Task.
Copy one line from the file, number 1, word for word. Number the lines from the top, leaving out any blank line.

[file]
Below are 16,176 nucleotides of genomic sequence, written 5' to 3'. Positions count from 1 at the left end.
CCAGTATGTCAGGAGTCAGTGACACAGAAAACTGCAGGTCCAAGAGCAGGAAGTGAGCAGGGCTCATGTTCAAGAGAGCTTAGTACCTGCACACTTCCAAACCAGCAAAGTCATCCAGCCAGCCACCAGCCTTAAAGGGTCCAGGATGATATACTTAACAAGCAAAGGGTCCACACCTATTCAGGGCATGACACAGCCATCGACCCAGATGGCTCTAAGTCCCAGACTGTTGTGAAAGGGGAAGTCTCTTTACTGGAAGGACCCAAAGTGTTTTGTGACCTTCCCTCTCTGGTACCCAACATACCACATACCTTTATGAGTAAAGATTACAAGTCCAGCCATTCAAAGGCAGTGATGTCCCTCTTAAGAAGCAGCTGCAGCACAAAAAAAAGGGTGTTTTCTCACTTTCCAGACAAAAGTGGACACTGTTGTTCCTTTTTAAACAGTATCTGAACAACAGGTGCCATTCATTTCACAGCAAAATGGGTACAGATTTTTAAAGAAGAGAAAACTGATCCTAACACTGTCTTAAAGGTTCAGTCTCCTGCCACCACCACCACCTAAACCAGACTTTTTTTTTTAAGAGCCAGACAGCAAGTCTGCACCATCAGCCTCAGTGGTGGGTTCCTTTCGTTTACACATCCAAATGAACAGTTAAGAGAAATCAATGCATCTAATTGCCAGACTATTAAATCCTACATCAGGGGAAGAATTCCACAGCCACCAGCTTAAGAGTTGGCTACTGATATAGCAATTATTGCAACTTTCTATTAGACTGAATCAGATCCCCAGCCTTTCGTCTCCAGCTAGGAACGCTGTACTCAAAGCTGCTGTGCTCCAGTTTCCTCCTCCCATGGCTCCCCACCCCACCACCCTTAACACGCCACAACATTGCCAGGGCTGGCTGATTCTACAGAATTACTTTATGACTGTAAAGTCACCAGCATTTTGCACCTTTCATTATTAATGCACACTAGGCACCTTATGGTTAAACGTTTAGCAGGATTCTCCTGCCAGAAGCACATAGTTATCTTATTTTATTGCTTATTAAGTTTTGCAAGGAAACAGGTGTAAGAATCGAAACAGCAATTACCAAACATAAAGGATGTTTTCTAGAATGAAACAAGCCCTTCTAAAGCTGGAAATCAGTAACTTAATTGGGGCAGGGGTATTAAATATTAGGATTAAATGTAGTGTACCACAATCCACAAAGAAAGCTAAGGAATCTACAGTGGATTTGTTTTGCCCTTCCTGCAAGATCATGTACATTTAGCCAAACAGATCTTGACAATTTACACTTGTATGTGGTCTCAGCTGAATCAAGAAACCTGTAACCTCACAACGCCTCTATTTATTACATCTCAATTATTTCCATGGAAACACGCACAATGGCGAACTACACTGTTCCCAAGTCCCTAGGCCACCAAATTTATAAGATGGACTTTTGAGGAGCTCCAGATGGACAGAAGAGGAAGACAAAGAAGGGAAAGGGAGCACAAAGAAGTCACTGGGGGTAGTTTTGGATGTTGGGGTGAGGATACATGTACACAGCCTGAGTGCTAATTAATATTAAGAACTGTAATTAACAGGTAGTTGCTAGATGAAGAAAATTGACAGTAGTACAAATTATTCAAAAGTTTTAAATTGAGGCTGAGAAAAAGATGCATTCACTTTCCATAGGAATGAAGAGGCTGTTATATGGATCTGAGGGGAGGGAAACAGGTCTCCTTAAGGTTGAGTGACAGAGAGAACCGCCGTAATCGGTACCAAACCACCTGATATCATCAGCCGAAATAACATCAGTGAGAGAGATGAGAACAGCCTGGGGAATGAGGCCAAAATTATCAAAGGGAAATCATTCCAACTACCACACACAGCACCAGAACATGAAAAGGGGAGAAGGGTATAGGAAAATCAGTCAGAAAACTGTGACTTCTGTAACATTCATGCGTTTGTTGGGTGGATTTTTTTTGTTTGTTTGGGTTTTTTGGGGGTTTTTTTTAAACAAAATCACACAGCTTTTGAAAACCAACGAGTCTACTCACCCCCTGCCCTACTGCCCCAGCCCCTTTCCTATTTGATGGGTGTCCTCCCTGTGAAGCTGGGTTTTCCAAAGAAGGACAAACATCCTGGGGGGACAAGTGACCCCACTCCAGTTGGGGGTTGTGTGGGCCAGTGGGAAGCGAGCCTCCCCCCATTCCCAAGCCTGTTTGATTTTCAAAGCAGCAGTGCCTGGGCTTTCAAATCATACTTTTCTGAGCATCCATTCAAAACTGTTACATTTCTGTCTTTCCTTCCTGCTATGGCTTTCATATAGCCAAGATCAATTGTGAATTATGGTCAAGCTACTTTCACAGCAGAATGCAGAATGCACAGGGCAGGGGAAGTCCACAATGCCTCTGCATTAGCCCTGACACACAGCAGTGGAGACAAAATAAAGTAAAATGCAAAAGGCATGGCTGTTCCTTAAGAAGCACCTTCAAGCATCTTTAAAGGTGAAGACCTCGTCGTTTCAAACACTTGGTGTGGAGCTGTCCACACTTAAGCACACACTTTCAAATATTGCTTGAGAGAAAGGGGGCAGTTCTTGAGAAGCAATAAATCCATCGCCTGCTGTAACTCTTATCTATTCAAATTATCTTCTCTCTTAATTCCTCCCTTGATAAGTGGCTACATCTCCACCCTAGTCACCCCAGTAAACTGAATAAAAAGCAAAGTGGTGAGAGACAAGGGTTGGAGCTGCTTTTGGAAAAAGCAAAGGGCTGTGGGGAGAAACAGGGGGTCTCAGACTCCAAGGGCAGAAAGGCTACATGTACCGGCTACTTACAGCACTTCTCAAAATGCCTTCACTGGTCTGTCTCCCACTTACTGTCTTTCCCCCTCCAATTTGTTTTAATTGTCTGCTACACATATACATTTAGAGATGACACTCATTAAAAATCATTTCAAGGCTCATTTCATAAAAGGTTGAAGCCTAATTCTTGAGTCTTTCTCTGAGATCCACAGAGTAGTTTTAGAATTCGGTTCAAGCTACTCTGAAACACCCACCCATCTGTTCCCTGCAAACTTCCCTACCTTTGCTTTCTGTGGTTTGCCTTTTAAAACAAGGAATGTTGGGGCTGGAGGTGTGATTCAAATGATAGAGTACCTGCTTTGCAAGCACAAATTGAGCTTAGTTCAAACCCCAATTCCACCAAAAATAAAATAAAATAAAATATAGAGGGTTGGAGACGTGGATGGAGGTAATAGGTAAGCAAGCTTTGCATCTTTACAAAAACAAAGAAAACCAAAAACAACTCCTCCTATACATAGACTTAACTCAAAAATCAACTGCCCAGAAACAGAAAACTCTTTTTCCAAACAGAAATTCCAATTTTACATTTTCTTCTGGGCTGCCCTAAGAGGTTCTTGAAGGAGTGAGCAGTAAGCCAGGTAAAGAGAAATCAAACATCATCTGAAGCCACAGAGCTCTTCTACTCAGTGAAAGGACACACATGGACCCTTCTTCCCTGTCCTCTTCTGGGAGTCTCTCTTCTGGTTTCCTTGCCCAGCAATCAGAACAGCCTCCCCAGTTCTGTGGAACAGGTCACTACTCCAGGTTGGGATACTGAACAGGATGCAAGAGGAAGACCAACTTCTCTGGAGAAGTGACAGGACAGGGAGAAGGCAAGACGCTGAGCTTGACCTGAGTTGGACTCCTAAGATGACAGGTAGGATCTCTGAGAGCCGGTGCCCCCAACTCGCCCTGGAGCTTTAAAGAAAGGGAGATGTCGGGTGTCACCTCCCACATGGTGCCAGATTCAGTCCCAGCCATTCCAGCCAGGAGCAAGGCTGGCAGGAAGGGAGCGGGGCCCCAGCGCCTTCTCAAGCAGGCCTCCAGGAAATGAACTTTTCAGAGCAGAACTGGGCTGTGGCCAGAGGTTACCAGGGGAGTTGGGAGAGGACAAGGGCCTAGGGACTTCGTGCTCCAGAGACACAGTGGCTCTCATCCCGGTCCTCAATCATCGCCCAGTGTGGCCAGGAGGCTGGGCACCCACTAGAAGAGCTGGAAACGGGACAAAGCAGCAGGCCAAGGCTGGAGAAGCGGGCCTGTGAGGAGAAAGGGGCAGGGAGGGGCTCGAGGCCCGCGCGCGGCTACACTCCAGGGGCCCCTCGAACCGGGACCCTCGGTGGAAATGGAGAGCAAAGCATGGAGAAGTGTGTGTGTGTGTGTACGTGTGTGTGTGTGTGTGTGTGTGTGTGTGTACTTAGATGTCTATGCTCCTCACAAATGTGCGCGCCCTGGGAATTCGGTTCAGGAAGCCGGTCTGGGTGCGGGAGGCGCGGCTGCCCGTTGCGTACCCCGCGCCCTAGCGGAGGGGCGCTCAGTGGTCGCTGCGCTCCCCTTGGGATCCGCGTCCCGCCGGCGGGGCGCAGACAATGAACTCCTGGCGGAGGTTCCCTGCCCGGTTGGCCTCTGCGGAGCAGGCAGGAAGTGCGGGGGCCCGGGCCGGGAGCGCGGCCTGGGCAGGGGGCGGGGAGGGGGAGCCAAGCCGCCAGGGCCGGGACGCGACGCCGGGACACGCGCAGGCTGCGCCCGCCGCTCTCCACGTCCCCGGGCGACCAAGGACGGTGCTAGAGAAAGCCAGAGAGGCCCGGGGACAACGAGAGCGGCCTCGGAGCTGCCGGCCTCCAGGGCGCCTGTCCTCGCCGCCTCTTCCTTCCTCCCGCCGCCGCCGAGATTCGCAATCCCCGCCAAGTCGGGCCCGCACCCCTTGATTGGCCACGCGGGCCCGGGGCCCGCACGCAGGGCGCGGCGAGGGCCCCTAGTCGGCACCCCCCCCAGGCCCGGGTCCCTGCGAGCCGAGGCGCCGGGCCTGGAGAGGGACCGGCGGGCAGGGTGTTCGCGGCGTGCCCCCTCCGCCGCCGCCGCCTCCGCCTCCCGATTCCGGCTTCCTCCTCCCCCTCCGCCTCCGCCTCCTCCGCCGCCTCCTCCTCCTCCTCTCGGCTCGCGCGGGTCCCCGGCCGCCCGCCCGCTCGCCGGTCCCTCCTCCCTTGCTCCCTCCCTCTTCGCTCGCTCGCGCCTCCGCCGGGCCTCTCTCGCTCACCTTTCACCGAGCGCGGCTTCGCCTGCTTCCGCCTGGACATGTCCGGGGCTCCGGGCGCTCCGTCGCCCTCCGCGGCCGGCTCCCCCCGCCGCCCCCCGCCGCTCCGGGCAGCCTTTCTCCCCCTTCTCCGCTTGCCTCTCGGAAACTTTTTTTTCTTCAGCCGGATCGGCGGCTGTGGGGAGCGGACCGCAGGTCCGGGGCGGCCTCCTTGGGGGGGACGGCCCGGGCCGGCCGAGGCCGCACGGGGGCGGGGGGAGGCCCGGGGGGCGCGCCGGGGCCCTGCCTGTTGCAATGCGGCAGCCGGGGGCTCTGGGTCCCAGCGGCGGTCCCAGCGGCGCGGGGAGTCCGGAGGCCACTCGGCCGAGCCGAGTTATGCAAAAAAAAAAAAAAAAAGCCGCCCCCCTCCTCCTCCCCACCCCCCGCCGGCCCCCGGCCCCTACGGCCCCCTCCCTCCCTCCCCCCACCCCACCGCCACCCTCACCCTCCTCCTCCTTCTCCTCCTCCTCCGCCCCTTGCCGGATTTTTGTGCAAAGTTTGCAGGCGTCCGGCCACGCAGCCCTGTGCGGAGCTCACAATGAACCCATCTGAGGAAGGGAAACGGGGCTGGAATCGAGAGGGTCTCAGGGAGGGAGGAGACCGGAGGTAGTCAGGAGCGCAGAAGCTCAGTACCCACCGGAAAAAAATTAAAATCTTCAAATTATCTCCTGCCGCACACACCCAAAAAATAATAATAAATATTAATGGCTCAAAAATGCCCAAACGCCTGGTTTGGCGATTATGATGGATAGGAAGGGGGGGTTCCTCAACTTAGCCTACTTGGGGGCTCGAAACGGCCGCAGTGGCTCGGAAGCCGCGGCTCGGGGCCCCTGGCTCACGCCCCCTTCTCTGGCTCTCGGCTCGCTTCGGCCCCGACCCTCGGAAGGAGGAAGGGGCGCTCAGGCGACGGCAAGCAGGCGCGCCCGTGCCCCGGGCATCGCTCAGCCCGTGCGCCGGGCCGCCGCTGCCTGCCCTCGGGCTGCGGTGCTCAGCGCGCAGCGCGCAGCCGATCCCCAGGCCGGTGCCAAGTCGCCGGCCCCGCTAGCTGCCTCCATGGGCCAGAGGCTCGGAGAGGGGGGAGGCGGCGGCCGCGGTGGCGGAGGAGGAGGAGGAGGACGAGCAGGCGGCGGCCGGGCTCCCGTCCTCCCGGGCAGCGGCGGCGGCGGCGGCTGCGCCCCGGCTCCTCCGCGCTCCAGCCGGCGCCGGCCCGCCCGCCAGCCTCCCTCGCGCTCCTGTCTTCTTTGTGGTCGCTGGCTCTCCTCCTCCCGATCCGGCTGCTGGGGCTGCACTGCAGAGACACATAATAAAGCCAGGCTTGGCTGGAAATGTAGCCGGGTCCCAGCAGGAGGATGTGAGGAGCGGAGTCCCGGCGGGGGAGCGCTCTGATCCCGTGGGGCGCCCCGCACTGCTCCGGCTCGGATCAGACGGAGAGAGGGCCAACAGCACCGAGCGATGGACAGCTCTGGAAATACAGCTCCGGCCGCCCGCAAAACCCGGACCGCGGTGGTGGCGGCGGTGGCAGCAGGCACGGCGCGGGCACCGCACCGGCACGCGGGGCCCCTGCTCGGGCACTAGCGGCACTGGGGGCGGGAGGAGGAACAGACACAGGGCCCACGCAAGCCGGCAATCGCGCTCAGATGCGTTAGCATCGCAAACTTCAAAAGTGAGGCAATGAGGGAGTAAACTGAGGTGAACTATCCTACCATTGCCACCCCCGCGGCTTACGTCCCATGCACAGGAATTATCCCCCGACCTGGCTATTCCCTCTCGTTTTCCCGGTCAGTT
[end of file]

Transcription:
Below are 16,176 nucleotides of genomic sequence, written 5' to 3'. Positions count from 1 at the left end.